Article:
Since 2002, WANEP entered into an agreement with ECOWAS through the signing of a Memorandum of Understanding (MOU) in the framework of capacity building in Conflict Prevention. One of the goals of this agreement is to interface WARN with the ECOWAS Early Warning Systems to optimize early warning conflict prevention in West Africa. In view of this development, WANEP has been operating a liaison office located at the ECOWAS Secretariat in Abuja, Nigeria since April 2003.

For enquires or comments please contact:
e-mail1, e-mail2, e-mail3, or e-mail4.
Tel: +233 21 221318, +233 21 221388, +233 21 256439, +233 21 258299;
Fax: +233 21 221735.

Swaziland: Empowering women to beat abuse

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Published on ReliefWeb, MBABANE, 3 July 2007 (IRIN).

3 Excerpts: Most Swazi women who face domestic violence do not take their children and walk out of the house. “They say, ‘who is going to feed me?’” Nonhlanhla Dlamini, Director of the Swaziland Action Group Against Abuse (SWAGAA), told IRIN. But this is changing. An innovative SWAGAA programme to empower women economically in Swaziland’s patriarchal society is helping many out of a cycle of abuse and dependency. Until last year, women were regarded as minors in terms of the law, unable to own property or open a bank account without the permission of a male relative or husband …

… Helping themselves: Project ideas are thought up by women, who form the groups. They make clothing, handicrafts or soft furnishings; raise poultry, pigs or cattle, produce dairy products, or grow and prepare herbal medicines. The women usually already have the knowledge and skills required for a particular cooperative enterprise, but they need inspiration and instruction to exploit their knowledge commercially. “These are actually very poor communities, and it is exciting to expect – based on what has happened thus far – that five years from now they will have lots of money and they can get into bigger investments,” said Dlamini …
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African NGOs and the Pan African Parliament

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Linked with Gertrude Ibengwe Mongella – Tanzania, with Assessing the Scope of National and Supra-National Parliaments to Form African Policies, and with Southern African Regional Poverty Network SARPN.

Submission from Civil Society Organisations to the Pan African Parliament on the proposal for continental government, May 14, 2007.

Thirty-five African and international civil society organisations working in over forty African countries participated in the first Consultative Dialogue with the Pan Africa Parliament under the theme “Building Effective Mechanisms for Civil Society Engagement with Pan African and Regional Institutions”.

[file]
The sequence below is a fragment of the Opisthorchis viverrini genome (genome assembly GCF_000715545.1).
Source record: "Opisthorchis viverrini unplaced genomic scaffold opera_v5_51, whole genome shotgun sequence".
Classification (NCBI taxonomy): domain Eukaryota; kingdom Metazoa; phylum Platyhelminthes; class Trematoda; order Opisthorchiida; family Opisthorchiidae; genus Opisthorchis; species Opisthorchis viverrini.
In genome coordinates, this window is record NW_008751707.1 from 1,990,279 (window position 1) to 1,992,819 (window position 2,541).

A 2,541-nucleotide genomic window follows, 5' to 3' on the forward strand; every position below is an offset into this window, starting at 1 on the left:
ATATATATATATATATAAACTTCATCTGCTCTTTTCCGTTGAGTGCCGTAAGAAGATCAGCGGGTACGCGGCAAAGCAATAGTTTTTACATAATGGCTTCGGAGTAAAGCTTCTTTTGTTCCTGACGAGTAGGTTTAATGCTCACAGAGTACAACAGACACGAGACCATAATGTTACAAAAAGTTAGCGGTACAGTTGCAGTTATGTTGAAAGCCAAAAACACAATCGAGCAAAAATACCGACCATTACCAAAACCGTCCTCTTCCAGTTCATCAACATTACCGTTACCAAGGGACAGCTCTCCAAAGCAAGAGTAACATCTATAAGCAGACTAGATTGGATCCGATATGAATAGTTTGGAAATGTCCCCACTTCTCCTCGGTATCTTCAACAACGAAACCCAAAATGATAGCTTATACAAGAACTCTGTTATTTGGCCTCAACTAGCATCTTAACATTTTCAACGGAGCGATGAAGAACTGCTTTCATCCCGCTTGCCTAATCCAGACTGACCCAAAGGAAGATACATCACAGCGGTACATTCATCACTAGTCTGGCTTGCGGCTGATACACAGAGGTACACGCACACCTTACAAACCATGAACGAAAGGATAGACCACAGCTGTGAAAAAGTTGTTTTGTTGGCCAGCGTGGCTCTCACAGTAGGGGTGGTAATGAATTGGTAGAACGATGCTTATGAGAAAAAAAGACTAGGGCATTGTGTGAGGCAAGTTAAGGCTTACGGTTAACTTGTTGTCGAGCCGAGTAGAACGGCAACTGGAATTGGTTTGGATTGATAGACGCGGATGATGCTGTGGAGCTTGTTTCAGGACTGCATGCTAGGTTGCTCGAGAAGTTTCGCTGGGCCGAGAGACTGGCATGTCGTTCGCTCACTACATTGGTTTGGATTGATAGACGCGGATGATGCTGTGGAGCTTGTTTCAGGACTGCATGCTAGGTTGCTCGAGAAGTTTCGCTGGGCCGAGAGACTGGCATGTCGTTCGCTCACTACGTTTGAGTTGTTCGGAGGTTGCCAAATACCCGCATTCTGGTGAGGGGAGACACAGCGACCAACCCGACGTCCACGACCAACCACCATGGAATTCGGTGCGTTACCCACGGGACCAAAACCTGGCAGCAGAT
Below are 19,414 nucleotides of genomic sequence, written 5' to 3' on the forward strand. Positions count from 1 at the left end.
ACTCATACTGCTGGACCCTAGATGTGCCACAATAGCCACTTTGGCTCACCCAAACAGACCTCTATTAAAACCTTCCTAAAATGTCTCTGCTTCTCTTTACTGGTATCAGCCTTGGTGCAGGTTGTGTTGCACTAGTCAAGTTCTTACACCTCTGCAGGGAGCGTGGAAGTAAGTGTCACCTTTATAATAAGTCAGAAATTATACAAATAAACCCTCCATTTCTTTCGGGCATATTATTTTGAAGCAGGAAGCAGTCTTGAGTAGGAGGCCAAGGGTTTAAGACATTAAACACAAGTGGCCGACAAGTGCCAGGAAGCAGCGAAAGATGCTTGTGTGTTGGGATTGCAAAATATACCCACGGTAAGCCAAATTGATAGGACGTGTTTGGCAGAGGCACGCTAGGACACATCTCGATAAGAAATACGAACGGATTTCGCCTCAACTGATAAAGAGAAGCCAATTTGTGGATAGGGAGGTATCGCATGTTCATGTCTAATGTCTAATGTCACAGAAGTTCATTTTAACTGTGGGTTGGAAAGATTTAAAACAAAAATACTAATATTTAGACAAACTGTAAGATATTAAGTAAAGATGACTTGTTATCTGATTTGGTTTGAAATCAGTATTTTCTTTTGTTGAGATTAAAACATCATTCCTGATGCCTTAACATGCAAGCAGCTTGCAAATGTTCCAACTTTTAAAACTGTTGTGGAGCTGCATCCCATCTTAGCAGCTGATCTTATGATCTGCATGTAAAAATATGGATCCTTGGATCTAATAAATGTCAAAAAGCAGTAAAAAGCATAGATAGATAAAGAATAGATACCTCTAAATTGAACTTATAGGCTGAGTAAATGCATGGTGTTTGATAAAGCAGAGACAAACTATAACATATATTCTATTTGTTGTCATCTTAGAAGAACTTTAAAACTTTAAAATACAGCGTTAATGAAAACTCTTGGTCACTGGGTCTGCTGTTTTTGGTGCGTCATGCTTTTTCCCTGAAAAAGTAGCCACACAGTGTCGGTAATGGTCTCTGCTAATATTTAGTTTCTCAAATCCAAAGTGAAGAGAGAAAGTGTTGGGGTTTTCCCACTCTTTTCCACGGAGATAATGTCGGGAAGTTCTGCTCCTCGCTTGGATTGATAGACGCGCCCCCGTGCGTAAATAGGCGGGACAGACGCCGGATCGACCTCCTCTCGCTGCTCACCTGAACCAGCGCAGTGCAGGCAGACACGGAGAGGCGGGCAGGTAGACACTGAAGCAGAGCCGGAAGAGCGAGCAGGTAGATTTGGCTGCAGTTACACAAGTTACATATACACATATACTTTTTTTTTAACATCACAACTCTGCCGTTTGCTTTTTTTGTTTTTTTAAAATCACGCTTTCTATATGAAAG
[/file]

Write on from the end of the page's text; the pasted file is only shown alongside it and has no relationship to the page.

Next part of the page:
Aware of the 7th ordinary session of the Pan African Parliament being held under the theme of “African Union Government”, the Consultative Dialogue provided an opportunity for civil society organisations to reflect on the proposal on the Union Government in preparation for the African Union Summit in June 2007 in Accra, Ghana.

After carefully studying the Study for the Proposal for Continental Government and the Study into the Modalities for Continental Government, it is clear that without the full involvement and participation of African women and men, the vision of a Peoples Union will not be realised. In this regard, the Pan African Parliament could play a pivotal role in catalysing informed dialogue at both continental and national levels.

Consequently, we hereby recommend to Honourable Members of the Pan African Parliament that they consider including in their position on Continental Government, the following seven points:
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Linked with Alicia Amalia Rodríguez Illescas – Guatemala, and with CLADEM, the Latin American and Caribbean Committee for the Defense of Women’s Rights.

Published on CLADEM, the Latin American and Caribbean Committee for the Defense of Women’s Rights, August 2002.

Excerpt: … IV Conclusions and Recommendations:

The work developed by the women’s organizations that participated in the elaboration of this report, together with the daily work experience performed from various environments and skills, as well as the investigations done with the different State instances in various moments of the work and especially on occasion of the elaboration of the national and international evaluations, such as Beijing +5 and the present Report, permit us to fundament the following conclusions:

Any explanation of the situation of Guatemalan women necessarily passes by a previous analysis of the Guatemalan social perception of what it means to be a woman, the unequal valuations over the importance of the activities performed by women and men in the micro and macro-social environments as well as the conceptions about the feminine and the masculine and how this is expressed in terms of the distribution of power and authority in the public environment as well as in the private one.